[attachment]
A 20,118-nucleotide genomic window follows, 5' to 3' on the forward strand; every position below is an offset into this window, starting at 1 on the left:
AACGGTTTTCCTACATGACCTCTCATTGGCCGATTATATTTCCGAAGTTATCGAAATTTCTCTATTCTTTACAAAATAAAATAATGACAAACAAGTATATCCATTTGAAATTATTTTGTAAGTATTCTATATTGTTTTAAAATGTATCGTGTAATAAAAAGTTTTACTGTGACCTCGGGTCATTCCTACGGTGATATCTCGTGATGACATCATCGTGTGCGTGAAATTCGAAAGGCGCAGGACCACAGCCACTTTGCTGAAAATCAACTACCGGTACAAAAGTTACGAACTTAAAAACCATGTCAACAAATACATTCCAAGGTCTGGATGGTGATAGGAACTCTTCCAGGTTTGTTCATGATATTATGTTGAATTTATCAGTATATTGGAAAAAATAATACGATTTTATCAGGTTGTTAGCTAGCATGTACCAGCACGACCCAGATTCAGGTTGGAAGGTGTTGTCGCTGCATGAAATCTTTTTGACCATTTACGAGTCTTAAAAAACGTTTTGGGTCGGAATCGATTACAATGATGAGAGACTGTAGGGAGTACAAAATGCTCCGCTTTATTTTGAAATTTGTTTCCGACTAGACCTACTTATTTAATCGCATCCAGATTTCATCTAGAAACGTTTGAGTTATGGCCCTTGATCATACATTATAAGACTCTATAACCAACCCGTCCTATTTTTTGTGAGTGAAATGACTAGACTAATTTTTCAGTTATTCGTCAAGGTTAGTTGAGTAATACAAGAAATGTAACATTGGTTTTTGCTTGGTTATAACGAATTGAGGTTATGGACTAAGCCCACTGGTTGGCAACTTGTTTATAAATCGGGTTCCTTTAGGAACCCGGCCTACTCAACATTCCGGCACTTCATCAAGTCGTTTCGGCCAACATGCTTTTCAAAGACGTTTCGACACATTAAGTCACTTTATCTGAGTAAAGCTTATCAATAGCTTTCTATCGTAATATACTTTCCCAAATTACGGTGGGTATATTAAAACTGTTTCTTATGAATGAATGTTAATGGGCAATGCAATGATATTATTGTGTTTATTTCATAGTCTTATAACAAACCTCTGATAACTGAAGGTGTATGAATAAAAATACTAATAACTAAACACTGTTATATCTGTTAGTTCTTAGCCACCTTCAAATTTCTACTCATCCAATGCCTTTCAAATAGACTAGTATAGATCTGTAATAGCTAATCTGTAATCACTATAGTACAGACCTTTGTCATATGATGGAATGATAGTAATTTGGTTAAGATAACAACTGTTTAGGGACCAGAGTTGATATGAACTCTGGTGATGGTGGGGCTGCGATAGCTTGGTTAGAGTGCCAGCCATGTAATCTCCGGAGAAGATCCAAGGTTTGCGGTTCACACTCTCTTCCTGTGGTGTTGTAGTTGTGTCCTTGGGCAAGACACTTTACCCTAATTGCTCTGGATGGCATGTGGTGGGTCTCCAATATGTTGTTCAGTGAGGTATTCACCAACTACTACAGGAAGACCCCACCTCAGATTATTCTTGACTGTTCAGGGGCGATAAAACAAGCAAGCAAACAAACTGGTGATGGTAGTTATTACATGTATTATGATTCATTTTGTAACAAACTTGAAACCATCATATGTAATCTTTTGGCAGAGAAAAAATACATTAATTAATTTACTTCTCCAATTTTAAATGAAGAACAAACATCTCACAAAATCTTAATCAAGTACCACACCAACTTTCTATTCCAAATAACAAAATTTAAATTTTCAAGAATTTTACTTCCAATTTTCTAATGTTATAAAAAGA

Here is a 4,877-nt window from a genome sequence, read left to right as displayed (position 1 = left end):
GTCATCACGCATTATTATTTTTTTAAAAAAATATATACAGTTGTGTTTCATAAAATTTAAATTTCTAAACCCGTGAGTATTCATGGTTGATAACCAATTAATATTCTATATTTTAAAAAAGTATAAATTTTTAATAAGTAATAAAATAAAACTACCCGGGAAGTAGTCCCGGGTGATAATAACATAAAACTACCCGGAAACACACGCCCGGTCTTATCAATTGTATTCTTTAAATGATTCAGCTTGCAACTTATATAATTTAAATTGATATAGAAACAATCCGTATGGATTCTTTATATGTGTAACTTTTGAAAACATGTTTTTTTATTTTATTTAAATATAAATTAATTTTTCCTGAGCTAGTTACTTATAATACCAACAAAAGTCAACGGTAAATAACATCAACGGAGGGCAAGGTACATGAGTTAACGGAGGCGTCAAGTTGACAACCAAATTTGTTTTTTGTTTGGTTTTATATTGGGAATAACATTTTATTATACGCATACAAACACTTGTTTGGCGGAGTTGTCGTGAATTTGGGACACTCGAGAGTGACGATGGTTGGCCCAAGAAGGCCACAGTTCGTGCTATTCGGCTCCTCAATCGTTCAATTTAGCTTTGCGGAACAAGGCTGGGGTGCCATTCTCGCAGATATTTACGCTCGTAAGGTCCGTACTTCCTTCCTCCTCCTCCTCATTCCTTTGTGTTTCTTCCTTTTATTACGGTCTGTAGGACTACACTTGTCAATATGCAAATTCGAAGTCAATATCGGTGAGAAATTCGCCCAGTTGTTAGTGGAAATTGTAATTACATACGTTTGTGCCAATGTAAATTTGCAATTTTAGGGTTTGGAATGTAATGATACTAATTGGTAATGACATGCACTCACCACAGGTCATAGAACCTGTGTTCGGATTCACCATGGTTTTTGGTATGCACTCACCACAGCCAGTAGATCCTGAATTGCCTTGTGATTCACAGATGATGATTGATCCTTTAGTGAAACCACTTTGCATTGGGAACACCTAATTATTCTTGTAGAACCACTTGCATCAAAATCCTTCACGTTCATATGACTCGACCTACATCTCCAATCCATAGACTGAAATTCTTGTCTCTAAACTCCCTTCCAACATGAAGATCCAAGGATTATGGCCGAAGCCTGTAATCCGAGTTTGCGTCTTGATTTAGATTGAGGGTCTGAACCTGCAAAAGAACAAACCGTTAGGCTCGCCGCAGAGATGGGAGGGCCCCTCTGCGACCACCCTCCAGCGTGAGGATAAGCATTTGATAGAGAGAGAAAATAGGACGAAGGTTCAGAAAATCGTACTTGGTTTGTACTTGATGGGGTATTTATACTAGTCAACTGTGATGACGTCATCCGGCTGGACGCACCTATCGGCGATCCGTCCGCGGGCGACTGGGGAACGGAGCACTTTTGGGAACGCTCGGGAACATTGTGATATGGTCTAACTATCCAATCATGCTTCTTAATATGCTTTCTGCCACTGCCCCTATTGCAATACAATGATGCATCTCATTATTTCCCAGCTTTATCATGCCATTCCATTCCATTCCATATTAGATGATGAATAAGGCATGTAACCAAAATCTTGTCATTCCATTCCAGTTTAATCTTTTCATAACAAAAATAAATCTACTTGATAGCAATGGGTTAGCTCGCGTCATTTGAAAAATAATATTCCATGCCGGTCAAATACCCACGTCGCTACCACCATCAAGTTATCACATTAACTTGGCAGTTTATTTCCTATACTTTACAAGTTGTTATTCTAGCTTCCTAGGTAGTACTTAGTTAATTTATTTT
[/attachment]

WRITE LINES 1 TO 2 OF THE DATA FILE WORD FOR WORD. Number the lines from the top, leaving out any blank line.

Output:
A 20,118-nucleotide genomic window follows, 5' to 3' on the forward strand; every position below is an offset into this window, starting at 1 on the left:
AACGGTTTTCCTACATGACCTCTCATTGGCCGATTATATTTCCGAAGTTATCGAAATTTCTCTATTCTTTACAAAATAAAATAATGACAAACAAGTATATCCATTTGAAATTATTTTGTAAGTATTCTATATTGTTTTAAAATGTATCGTGTAATAAAAAGTTTTACTGTGACCTCGGGTCATTCCTACGGTGATATCTCGTGATGACATCATCGTGTGCGTGAAATTCGAAAGGCGCAGGACCACAGCCACTTTGCTGAAAATCAACTACCGGTACAAAAGTTACGAACTTAAAAACCATGTCAACAAATACATTCCAAGGTCTGGATGGTGATAGGAACTCTTCCAGGTTTGTTCATGATATTATGTTGAATTTATCAGTATATTGGAAAAAATAATACGATTTTATCAGGTTGTTAGCTAGCATGTACCAGCACGACCCAGATTCAGGTTGGAAGGTGTTGTCGCTGCATGAAATCTTTTTGACCATTTACGAGTCTTAAAAAACGTTTTGGGTCGGAATCGATTACAATGATGAGAGACTGTAGGGAGTACAAAATGCTCCGCTTTATTTTGAAATTTGTTTCCGACTAGACCTACTTATTTAATCGCATCCAGATTTCATCTAGAAACGTTTGAGTTATGGCCCTTGATCATACATTATAAGACTCTATAACCAACCCGTCCTATTTTTTGTGAGTGAAATGACTAGACTAATTTTTCAGTTATTCGTCAAGGTTAGTTGAGTAATACAAGAAATGTAACATTGGTTTTTGCTTGGTTATAACGAATTGAGGTTATGGACTAAGCCCACTGGTTGGCAACTTGTTTATAAATCGGGTTCCTTTAGGAACCCGGCCTACTCAACATTCCGGCACTTCATCAAGTCGTTTCGGCCAACATGCTTTTCAAAGACGTTTCGACACATTAAGTCACTTTATCTGAGTAAAGCTTATCAATAGCTTTCTATCGTAATATACTTTCCCAAATTACGGTGGGTATATTAAAACTGTTTCTTATGAATGAATGTTAATGGGCAATGCAATGATATTATTGTGTTTATTTCATAGTCTTATAACAAACCTCTGATAACTGAAGGTGTATGAATAAAAATACTAATAACTAAACACTGTTATATCTGTTAGTTCTTAGCCACCTTCAAATTTCTACTCATCCAATGCCTTTCAAATAGACTAGTATAGATCTGTAATAGCTAATCTGTAATCACTATAGTACAGACCTTTGTCATATGATGGAATGATAGTAATTTGGTTAAGATAACAACTGTTTAGGGACCAGAGTTGATATGAACTCTGGTGATGGTGGGGCTGCGATAGCTTGGTTAGAGTGCCAGCCATGTAATCTCCGGAGAAGATCCAAGGTTTGCGGTTCACACTCTCTTCCTGTGGTGTTGTAGTTGTGTCCTTGGGCAAGACACTTTACCCTAATTGCTCTGGATGGCATGTGGTGGGTCTCCAATATGTTGTTCAGTGAGGTATTCACCAACTACTACAGGAAGACCCCACCTCAGATTATTCTTGACTGTTCAGGGGCGATAAAACAAGCAAGCAAACAAACTGGTGATGGTAGTTATTACATGTATTATGATTCATTTTGTAACAAACTTGAAACCATCATATGTAATCTTTTGGCAGAGAAAAAATACATTAATTAATTTACTTCTCCAATTTTAAATGAAGAACAAACATCTCACAAAATCTTAATCAAGTACCACACCAACTTTCTATTCCAAATAACAAAATTTAAATTTTCAAGAATTTTACTTCCAATTTTCTAATGTTATAAAAAGA